The Euro-draft says that skepticism about the safety of these devices is understandable, given the recent past.

“It is certain that one cause of public anxiety and mistrust of the communication efforts of official safety agencies and governments lies in the fact that a number of past health crises or scandals,” the document notes, “such those involving asbestos, contaminated blood, PCBs or dioxins, lead, tobacco smoking and more recently H1N1 flu were able to happen despite the work or even with the complicity of national or international agencies nominally responsible for environmental or health safety.”

Other recommendations include encouraging governments to “pay heed to and protect ‘early warning’ scientists” and formulating “a human rights oriented definition” of precautionary ALARA (“as low as reasonably achievable”) emissions principles.

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Richard Parker
While there are no conclusive studies showing a link between cellphone use and cancer and many experts believe there is no link at all, the World Health Organisation suggested earlier this month that mobile use should be classified as “possibly carcinogenic” and further investigated.
In today’s connected world it’s not practical to suggest we do away with mobiles altogether, however if you’re concerned there are some commonsense steps you can take to reduce your exposure.

Moving the phone just a centimetre away from your body can dramatically reduce radiation exposure. Signal strength has a “square relationship” with distance so when you double the distance of the cellphone from your body, the signal strength is four times less and if you triple the distance it’s nine times less and so on. You could also try and carry your phone in a bag or briefcase, rather than in your pocket.

Try and keep conversations short, or switch to a landline if you can. If you don’t need to physically speak to the other person consider texting, emailing or instant messaging them instead.

Both these options will keep your phone away from your head. You may still be exposed to some radiation when using a headset, but it’s a lot – more than 90 per cent – less.

This may seem to defeat the purpose of having a cellphone but there are times when turning off your phone, or at least turning off the cellular radio by switching to flight mode, is not so inconvenient, such as when you’re asleep.

The further away you are from the cell tower, the harder your phone has to work to get a signal and the harder your phone has to work, the greater the radiation it emits.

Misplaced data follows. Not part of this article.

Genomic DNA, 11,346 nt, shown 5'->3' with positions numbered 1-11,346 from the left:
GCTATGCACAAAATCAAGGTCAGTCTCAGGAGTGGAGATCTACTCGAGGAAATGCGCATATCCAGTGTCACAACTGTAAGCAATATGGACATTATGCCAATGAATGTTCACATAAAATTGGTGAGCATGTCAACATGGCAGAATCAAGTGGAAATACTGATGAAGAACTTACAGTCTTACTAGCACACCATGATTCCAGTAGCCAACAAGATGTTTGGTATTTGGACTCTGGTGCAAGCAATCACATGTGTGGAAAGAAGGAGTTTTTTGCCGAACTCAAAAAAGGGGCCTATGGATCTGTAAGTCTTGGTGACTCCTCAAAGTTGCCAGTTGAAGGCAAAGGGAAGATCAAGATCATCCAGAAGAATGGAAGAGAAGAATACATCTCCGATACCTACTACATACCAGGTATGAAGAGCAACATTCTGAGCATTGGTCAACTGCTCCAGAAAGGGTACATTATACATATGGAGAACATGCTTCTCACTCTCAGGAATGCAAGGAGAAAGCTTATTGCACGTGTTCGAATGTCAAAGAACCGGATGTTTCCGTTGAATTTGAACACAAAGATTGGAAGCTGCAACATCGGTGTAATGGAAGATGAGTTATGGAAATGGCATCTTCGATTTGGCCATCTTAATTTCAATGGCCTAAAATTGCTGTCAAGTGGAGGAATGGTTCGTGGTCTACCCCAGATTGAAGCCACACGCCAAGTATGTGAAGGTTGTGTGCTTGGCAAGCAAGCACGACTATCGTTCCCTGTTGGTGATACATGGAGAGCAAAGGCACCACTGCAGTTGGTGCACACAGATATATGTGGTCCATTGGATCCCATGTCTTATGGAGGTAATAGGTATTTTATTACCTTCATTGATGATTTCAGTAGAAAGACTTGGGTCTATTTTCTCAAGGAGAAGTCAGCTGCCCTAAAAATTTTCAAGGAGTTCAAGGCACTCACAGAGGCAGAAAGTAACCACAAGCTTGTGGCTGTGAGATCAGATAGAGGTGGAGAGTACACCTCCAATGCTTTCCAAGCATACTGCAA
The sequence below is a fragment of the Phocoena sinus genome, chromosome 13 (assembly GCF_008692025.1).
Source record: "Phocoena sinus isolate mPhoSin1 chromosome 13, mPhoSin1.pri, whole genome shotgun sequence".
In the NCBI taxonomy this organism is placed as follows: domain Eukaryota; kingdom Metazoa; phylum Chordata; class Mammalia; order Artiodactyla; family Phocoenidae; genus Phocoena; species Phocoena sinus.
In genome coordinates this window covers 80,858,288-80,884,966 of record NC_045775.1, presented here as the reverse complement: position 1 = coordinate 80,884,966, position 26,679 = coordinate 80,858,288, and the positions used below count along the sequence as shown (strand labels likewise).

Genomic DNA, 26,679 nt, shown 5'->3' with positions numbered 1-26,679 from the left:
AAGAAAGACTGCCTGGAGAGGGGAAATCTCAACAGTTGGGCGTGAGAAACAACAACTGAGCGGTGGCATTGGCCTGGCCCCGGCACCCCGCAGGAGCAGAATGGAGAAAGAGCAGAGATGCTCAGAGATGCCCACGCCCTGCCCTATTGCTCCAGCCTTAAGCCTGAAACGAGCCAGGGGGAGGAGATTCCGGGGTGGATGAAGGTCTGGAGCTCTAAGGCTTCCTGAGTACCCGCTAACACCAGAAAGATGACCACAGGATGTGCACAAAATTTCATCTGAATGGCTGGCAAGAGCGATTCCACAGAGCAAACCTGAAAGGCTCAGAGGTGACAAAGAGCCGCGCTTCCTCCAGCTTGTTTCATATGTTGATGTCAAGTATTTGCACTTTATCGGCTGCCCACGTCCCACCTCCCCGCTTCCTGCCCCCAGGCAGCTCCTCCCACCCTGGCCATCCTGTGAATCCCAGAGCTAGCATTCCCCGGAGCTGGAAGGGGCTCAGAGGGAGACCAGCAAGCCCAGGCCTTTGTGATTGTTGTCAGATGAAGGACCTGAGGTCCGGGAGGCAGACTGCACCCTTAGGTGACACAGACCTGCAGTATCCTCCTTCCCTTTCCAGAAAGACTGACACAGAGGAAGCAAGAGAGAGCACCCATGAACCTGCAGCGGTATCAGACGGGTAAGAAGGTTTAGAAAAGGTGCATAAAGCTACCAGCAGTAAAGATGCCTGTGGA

If you’re moving from place to place the phone will have to work harder to ensure you keep your signal.

Cellphone manufacturers are required to publish the specific absorption rates (SARs) of their phones – which indicate the amount of energy absorbed into tissue when held against the body. The maximum rate allowed is 2 watts per kilogram. Experts warn not to put too much weight on these ratings, as the way phones are tested may not reflect how they are used, but they at least give you some idea of a phone’s emissions.

Cellphones communicate using radio frequency signals, which can penetrate your body if the handset is held close. The amount of radiation emitted by cellphones differs from model to model, and depends on factors such as how hard the phone is working to find and keep a signal. The harder the phone is working the greater the radiation.
If cellphone use does pose a risk, many experts believe children will be especially vulnerable, given they are likely to begin using mobiles earlier and have smaller heads and thinner skulls than adults.

Some companies have manufactured shields that they claim will block or reduce radiation, but the United States’ consumer protection agency the Federal Trade Commission has found no evidence the shields perform as promised.

Israeli firm Tawkon has developed a smartphone app that claims to monitor cellphone radiation exposure and alert users when exposure is likely to be high. Tawkon says the app – which has not been independently verified – does this by measuring the ‘specific absorption rate’ (SAR) of the phone at any given time, taking into account factors such as the position and proximity of the phone to the body using GPS and data from the phone’s accelerometers.